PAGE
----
New Releases – October 2013

Sorrow’s Knot by Erin Bow (Arthur A. Levine Books)

“A lovely gem, dark and quiet as the dead but glimmering with life as well. Not to be missed.” — Kirkus, starred review

The Enchanter Heir by Cinda Williams Chima (Hyperion)!

“Chima returns to her best-selling contemporary fantasy series with an entry that is almost entirely setup—but such delicious setup. … Chima orchestrates a world gravid with smoke and grit and sudden death, throbbing with hopeless longings, messy affections, festering resentments, passionate hungers, inevitable betrayals, and miraculous flashes of beauty and grace. A smoldering story soaked in tears, sweat and blood, constantly threatening to blaze into an inferno. Spellbinding.” — Kirkus

Freakboy by Kristin Elizabeth Clark (Farrar, Straus and Giroux)

“Debut novelist Clark uses free verse to write a gripping story about a complex topic: the challenges of growing up transgender or genderqueer.” — Publishers Weekly, starred review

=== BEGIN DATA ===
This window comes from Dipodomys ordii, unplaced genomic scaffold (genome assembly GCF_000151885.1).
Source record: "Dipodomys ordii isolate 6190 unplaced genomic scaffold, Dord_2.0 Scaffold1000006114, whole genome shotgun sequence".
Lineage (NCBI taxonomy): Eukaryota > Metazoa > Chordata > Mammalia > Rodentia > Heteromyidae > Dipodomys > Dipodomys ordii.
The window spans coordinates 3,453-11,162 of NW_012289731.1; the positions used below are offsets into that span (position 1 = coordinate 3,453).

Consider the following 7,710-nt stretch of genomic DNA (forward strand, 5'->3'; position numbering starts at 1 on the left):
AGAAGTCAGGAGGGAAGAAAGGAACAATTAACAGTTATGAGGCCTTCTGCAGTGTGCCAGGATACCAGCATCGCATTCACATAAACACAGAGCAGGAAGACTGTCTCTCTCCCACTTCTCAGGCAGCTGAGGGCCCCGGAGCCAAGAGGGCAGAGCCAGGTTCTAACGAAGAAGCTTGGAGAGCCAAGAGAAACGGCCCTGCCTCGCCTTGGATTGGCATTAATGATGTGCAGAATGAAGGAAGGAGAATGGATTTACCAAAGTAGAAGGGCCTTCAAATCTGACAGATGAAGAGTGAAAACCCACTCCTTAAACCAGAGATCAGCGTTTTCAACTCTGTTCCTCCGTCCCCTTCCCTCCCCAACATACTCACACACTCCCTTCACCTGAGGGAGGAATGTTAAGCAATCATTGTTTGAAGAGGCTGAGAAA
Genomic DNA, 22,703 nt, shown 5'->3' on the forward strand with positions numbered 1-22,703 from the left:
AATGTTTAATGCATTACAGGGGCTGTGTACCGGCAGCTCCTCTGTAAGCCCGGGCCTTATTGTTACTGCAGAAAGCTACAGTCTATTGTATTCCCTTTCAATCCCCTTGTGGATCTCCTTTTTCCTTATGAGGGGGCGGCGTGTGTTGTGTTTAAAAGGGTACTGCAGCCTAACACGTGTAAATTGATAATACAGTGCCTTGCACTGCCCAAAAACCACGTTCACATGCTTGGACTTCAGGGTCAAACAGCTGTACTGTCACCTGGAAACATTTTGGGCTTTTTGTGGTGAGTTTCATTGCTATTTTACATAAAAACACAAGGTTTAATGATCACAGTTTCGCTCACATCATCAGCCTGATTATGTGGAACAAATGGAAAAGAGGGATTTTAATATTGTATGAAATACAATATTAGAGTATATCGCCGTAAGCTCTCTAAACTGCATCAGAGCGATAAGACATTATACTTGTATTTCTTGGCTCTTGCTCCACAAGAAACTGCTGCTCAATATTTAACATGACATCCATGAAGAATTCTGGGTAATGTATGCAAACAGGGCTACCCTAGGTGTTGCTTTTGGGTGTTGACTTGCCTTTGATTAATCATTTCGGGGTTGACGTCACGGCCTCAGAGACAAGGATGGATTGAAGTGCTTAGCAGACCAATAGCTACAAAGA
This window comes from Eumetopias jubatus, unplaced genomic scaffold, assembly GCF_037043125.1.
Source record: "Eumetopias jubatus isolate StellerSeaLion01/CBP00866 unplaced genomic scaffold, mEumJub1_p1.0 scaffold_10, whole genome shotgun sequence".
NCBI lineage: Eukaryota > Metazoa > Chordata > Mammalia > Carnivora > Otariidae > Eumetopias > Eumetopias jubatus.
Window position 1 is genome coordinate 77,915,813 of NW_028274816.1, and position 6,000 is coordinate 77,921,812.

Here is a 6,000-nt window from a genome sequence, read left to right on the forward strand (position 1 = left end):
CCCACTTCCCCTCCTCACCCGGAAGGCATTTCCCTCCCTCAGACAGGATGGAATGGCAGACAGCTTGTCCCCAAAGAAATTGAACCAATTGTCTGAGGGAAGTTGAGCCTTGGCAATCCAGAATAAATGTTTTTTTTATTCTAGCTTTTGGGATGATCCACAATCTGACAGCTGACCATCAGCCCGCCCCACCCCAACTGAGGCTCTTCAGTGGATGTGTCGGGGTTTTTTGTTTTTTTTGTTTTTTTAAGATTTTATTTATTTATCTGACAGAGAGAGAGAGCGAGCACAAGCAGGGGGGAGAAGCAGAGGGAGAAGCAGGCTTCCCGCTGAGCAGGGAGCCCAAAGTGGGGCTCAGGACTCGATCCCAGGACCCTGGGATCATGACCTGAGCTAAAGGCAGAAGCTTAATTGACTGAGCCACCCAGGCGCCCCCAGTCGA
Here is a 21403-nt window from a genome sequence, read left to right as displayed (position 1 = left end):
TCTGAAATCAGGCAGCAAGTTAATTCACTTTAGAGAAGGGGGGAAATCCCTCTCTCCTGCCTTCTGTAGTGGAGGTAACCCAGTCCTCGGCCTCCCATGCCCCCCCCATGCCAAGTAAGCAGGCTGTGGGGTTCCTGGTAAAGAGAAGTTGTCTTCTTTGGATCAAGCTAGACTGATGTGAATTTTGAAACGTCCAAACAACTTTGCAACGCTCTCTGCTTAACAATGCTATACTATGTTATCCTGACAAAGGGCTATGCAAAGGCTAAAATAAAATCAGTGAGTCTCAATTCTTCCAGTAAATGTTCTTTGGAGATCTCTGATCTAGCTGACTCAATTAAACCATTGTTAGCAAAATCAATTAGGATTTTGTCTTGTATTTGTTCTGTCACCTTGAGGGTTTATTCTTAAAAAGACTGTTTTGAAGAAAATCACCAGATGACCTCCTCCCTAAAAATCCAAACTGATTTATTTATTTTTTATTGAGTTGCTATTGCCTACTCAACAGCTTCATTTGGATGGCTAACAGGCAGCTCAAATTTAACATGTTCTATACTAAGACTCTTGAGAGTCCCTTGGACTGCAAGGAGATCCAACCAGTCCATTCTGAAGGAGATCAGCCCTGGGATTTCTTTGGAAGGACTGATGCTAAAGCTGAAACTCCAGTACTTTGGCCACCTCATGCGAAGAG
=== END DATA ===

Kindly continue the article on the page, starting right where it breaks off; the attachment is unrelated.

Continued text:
The Cutting Room Floor by Dawn Klehr (Flux)

“An aspiring filmmaker exhibits disturbing controlling tendencies toward more than just his art in this interesting but complicated murder mystery. … Though Riley is open about being attracted to girls, she is still working out her sexuality. … A distinctive thriller that is most successful in its nuanced exploration of a young man’s obsession and a young woman’s journey to self-knowledge.” — Kirkus

The Extra by Kathryn Lasky (Candlewick)

“Lasky (the Guardians of Ga’Hoole series) delivers a well-researched and uncompromising standalone novel focusing on the Nazi genocide of the Roma and Sinti peoples. … Lasky draws remarkable depth, realism, and even charm out of a bleak story.” — Publishers Weekly